Now let’s look at heatmaps.
Direct Heatmap Comparisons
Sometimes you don’t want an algorithmically projected set of comps; you want to directly compare two or more players to each other. Let’s hop over to the second tab on the Box Score Scout App, and build a Heatmap.
This time I’ll compare the top receiving prospect from the last three years.
Notice that the heatmap puts Amari Cooper (2014) above Watkins (2013) and Laquon Treadwell (2015). That’s because Cooper has the best combination of the variables I selected. I could come up with a few takeaways from this. First, Cooper was the best “top WR” prospect in the past three drafts. Second, Watkins is very close. It’s easy to lose sight of how good Watkins was as a prospect, given how many fantastic WRs came out of the 2014 draft class. This helps remind us how strong his profile was. Finally, Treadwell doesn’t appear to be of similar quality – at least not based on the metrics I chose to include.
But that doesn’t mean he’s a bad prospect. If we toggle back over to the similarity tab, and plug in an expected draft value of 16 (e.g. mid-way through the first round), we get these comps for Treadwell.
There’s some very solid names there, but probably a few more busts or marginal hits than show up when we look at Watkins or Cooper. That helps you put a value to each of them. Instead of thinking “Treadwell is crap compared to other recent prospects,” I realize that Treadwell has solid upside, somewhat less than Watkins or Cooper, as well as more downside. That’s a more realistic way to appraise him.
Hopefully this exercise helps you understand how to use the Box Score Scout. There’s some additional instructions on the App page. Finally, here’s the list of all the available input variables. As you’ll see, you can evaluate any of the offensive skill positions on either an athletic or production basis, using raw or percentage variables, and by career or per-game numbers.
- Agility – Sum of 3-cone and short shuttle times. Useful for evaluating running backs
- Bench – Bench press reps
- BMI – Body Mass Index
- Broad – Broad Jump, in inches
- Career Games – Total collegiate games played
- Career Market Share Receiving Yards – Market share of receiving yards based on all career games
- Career Pass Pct – Completion percentage for all career games
- Career Pass Yards – Total passing yards in player’s collegiate career
- Career Receiving Yards – Total receiving yards in player’s collegiate career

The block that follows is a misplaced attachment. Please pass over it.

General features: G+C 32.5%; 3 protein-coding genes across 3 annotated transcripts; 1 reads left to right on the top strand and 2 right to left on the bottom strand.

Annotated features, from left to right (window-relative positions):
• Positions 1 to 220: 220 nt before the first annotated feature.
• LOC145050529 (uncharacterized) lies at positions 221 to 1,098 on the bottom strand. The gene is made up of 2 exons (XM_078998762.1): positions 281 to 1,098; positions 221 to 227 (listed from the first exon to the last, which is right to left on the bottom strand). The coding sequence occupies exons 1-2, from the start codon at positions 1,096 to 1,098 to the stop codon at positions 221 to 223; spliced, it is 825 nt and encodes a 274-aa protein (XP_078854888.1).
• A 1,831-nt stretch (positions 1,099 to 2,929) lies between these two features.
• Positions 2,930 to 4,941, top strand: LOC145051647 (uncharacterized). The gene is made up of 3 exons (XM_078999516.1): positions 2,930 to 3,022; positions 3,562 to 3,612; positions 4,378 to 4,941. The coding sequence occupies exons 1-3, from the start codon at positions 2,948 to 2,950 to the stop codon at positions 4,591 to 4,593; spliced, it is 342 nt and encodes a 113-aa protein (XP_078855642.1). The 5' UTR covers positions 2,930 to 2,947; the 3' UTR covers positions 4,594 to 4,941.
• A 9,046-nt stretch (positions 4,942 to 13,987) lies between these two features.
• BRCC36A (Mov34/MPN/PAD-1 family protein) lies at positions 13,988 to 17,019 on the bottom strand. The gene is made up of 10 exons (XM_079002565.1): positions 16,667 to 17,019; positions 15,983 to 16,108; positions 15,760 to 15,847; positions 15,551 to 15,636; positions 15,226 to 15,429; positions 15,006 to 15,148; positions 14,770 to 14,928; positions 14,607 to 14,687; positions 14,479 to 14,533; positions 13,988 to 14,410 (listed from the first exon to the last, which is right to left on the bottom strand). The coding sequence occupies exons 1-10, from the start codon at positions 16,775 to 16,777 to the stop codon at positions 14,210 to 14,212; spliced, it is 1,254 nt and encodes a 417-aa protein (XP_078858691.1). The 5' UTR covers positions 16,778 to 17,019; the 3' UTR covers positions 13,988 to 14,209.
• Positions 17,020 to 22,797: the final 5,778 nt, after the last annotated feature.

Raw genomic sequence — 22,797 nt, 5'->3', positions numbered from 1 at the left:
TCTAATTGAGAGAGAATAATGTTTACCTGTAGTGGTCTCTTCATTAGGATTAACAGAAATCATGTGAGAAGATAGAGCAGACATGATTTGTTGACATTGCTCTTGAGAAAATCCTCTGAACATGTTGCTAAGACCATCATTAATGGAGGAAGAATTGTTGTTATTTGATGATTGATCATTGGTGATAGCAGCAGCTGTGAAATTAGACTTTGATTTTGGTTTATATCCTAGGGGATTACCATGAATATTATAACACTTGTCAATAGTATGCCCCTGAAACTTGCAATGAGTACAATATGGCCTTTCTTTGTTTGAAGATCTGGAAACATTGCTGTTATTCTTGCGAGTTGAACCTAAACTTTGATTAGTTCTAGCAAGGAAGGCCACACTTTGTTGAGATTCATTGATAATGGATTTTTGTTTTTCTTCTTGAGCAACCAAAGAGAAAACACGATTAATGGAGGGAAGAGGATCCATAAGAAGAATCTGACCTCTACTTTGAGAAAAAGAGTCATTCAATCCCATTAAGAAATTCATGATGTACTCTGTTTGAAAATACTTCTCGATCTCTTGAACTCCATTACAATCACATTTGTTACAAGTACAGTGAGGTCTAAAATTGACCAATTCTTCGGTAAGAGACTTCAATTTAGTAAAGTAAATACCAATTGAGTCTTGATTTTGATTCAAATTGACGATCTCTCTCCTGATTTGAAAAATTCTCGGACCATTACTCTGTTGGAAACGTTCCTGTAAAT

- Career Receiving Yards / Game – Average yards receiving per game, over entire collegiate career
- Career Rushing Yards – Total rushing yards in player’s collegiate career
- Career Rushing Yards / Game – Average yards rushing per game, over entire collegiate career
- Cone – 3-cone time
- Draft – Player’s overall draft number
- Explosion – Sum of vertical and broad jumps. Useful for evaluating running backs and wide receivers.
- Forty – 40-yard dash time
- Freak – A score that attempts to assess a player’s NFL TD-scoring potential.
- Games – Games played in final college season
- Height – Height in inches
- Market Share Receiving TDs – In the specific collegiate season identified in the player input field (e.g. “2013” or “2014”)
- Market Share Receiving Yards – In the specific collegiate season
- Market Share Rushing Yards – In the specific collegiate season
- Pass Attempts / Game – In the specific collegiate season
- Passing AYA – Adjusted yards per attempt in the specific collegiate season
- Passing Yards – Total passing yards in the specific collegiate season
- Passing Yards / Game – Average passing yards per game, in the specific collegiate season
- Receptions / Game – Average receptions per game, in the specific collegiate season
- Receiving TDs / Game – Average receiving TDs per game, in the specific collegiate season
- Receiving Yards / Game – Average receiving yards, in the specific collegiate season
- Receiving Yards / Reception – Average yards per reception, in the specific collegiate season
- Rushing Attempts / Game – Average attempts per game, in the specific collegiate season
- Rushing TDs / Game – Average rushing TDs per game, in the specific collegiate season
- Rushing Yards / Carry – In the specific collegiate season
- Rushing Yards / Game – In the specific collegiate season
- Shuttle – Short shuttle time
- Strength of Schedule – Scaled to 100. Higher is more difficult
- Speed Score – Weight adjusted 40-yard dash time
- Vertical – Vertical jump, in inches
- Weight – Weight, in pounds